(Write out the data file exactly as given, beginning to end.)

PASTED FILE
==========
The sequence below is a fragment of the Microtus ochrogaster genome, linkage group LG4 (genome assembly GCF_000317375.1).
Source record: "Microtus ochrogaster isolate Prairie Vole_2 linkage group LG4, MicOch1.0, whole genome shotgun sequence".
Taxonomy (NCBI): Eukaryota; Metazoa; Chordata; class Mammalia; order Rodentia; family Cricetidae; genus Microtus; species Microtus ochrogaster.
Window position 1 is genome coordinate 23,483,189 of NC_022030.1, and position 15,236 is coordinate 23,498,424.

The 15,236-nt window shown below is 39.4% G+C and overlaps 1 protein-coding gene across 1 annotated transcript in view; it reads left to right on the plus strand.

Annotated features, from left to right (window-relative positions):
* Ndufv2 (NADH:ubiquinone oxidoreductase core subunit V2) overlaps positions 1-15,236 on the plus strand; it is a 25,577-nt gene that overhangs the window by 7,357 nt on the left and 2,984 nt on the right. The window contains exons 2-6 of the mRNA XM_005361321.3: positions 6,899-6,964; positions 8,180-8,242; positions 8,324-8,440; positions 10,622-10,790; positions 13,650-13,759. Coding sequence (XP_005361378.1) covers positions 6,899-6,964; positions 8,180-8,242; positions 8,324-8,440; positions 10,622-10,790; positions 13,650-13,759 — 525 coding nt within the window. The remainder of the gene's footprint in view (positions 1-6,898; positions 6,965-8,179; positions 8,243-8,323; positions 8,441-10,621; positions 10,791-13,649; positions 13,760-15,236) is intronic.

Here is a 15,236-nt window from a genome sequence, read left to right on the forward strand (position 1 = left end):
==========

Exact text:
The sequence below is a fragment of the Microtus ochrogaster genome, linkage group LG4 (genome assembly GCF_000317375.1).
Source record: "Microtus ochrogaster isolate Prairie Vole_2 linkage group LG4, MicOch1.0, whole genome shotgun sequence".
Taxonomy (NCBI): Eukaryota; Metazoa; Chordata; class Mammalia; order Rodentia; family Cricetidae; genus Microtus; species Microtus ochrogaster.
Window position 1 is genome coordinate 23,483,189 of NC_022030.1, and position 15,236 is coordinate 23,498,424.

The 15,236-nt window shown below is 39.4% G+C and overlaps 1 protein-coding gene across 1 annotated transcript in view; it reads left to right on the plus strand.

Annotated features, from left to right (window-relative positions):
* Ndufv2 (NADH:ubiquinone oxidoreductase core subunit V2) overlaps positions 1-15,236 on the plus strand; it is a 25,577-nt gene that overhangs the window by 7,357 nt on the left and 2,984 nt on the right. The window contains exons 2-6 of the mRNA XM_005361321.3: positions 6,899-6,964; positions 8,180-8,242; positions 8,324-8,440; positions 10,622-10,790; positions 13,650-13,759. Coding sequence (XP_005361378.1) covers positions 6,899-6,964; positions 8,180-8,242; positions 8,324-8,440; positions 10,622-10,790; positions 13,650-13,759 — 525 coding nt within the window. The remainder of the gene's footprint in view (positions 1-6,898; positions 6,965-8,179; positions 8,243-8,323; positions 8,441-10,621; positions 10,791-13,649; positions 13,760-15,236) is intronic.

Here is a 15,236-nt window from a genome sequence, read left to right on the forward strand (position 1 = left end):